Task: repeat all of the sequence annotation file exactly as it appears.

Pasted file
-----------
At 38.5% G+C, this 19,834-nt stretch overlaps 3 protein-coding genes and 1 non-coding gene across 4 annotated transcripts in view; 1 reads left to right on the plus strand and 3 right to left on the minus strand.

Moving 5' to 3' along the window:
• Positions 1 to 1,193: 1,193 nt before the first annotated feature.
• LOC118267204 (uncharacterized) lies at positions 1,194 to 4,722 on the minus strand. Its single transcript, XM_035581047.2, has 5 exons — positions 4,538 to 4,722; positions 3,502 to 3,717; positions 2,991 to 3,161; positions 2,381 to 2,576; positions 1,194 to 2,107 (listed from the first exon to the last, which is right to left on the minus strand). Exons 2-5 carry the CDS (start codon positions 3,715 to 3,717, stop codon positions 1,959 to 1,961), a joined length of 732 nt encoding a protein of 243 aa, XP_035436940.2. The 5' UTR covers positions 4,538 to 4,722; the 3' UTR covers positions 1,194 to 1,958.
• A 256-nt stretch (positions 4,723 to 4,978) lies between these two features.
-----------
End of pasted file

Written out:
At 38.5% G+C, this 19,834-nt stretch overlaps 3 protein-coding genes and 1 non-coding gene across 4 annotated transcripts in view; 1 reads left to right on the plus strand and 3 right to left on the minus strand.

Moving 5' to 3' along the window:
• Positions 1 to 1,193: 1,193 nt before the first annotated feature.
• LOC118267204 (uncharacterized) lies at positions 1,194 to 4,722 on the minus strand. Its single transcript, XM_035581047.2, has 5 exons — positions 4,538 to 4,722; positions 3,502 to 3,717; positions 2,991 to 3,161; positions 2,381 to 2,576; positions 1,194 to 2,107 (listed from the first exon to the last, which is right to left on the minus strand). Exons 2-5 carry the CDS (start codon positions 3,715 to 3,717, stop codon positions 1,959 to 1,961), a joined length of 732 nt encoding a protein of 243 aa, XP_035436940.2. The 5' UTR covers positions 4,538 to 4,722; the 3' UTR covers positions 1,194 to 1,958.
• A 256-nt stretch (positions 4,723 to 4,978) lies between these two features.